Starbucks kicked off the impending spring season with two new vegan drinks. Each beverage is made with coconutmilk.
The first of the new drinks is the Iced Golden Ginger Drink, a “sunny” blend of ginger, pineapple, and turmeric shaken with coconutmilk. The second is the Iced Pineapple Matcha Drink is made from premium matcha, pineapple, ginger, and coconutmilk.
“Iced Pineapple Matcha Drink is the perfect blend of pineapple and matcha with a hint of coconut,” Kris Murray, product specialist for the Starbucks Beverage Research & Development team, said in a statement.
They added, “At first sip, you get some of that pineapple flavor complemented by the coconutmilk, with matcha and ginger flavors really shining through at the end.”
Why Is Starbucks Still Charging Extra for Vegan Milk?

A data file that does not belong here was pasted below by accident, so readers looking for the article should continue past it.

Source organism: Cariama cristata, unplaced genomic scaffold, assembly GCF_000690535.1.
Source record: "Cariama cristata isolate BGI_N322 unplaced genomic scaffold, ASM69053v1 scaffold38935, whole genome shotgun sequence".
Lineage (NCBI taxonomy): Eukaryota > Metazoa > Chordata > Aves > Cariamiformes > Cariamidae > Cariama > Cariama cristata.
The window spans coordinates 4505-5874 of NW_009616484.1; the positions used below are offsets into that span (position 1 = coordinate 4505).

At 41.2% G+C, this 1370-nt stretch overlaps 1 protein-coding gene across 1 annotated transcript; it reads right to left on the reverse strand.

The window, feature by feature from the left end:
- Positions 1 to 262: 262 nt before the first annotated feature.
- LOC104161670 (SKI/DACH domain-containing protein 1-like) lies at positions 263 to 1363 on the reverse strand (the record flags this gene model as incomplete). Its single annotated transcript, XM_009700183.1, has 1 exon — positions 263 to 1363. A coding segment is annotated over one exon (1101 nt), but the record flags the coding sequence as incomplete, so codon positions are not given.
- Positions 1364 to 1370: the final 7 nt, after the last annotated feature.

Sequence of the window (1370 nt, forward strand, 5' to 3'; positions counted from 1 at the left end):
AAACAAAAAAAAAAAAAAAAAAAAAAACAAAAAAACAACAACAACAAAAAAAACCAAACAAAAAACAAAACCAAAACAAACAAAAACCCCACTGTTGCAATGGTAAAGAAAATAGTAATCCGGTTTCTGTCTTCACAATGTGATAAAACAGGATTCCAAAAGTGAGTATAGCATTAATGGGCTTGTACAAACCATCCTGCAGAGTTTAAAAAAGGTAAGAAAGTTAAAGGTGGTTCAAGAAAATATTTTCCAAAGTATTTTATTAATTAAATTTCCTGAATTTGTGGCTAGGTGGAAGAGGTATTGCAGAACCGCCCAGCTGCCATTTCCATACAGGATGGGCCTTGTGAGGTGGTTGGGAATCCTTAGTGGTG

Earlier this year, the coconutmilk latte was added to Starbucks menu boards nationwide. However, the company still charges extra for vegan milk—a decision that doesn’t sit will with many.
International animal rights organization PETA (People for the Ethical Treatment of Animals) has organized protests as Starbucks stores across the country. The goal is for the coffee giant to drop the upcharge on dairy-free options.
Other chains have responded by ending the “vegan tax” on milk. Soup and sandwich chain Panera Bread ended the extra charge on vegan milk at 2,000 stores across the U.S. and Canada last month. Pret A Manger made a similar decision last January.
Starbucks introduced soy milk in 1997, but it continues to charge more. Now, most chains that carry coffee and independent cafes offer not only soy milk, but also coconut, almond, and oat. The price differs by shop. One cafe might tack on an extra $0.50 for an oat milk latte while another may charge $1.00.
“Extra charges have a place: when you’re purchasing more,” wrote Tenderly author Britty Hamby. “An additional cost for ordering avocado on your burger, cheese on your fries, or a pump of vanilla syrup in your latte makes sense. But when we order a latte with plant-milk, we’re switching out an ingredient, not doubling up the size of our drink.”